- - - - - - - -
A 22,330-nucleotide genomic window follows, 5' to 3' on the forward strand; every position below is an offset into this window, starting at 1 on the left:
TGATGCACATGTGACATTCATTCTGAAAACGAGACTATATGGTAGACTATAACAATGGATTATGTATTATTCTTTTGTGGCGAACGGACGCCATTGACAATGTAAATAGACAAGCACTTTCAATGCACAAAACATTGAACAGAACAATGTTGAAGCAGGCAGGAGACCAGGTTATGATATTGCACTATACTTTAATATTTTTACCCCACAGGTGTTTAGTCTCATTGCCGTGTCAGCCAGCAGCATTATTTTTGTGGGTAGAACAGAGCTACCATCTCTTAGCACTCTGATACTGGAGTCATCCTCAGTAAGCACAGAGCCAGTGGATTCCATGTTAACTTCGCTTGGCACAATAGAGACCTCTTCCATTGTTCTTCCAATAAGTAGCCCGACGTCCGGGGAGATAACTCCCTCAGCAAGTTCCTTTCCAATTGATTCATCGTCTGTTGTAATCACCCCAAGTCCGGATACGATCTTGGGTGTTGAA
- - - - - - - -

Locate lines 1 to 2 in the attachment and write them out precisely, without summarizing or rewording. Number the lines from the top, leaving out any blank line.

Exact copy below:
A 22,330-nucleotide genomic window follows, 5' to 3' on the forward strand; every position below is an offset into this window, starting at 1 on the left:
TGATGCACATGTGACATTCATTCTGAAAACGAGACTATATGGTAGACTATAACAATGGATTATGTATTATTCTTTTGTGGCGAACGGACGCCATTGACAATGTAAATAGACAAGCACTTTCAATGCACAAAACATTGAACAGAACAATGTTGAAGCAGGCAGGAGACCAGGTTATGATATTGCACTATACTTTAATATTTTTACCCCACAGGTGTTTAGTCTCATTGCCGTGTCAGCCAGCAGCATTATTTTTGTGGGTAGAACAGAGCTACCATCTCTTAGCACTCTGATACTGGAGTCATCCTCAGTAAGCACAGAGCCAGTGGATTCCATGTTAACTTCGCTTGGCACAATAGAGACCTCTTCCATTGTTCTTCCAATAAGTAGCCCGACGTCCGGGGAGATAACTCCCTCAGCAAGTTCCTTTCCAATTGATTCATCGTCTGTTGTAATCACCCCAAGTCCGGATACGATCTTGGGTGTTGAA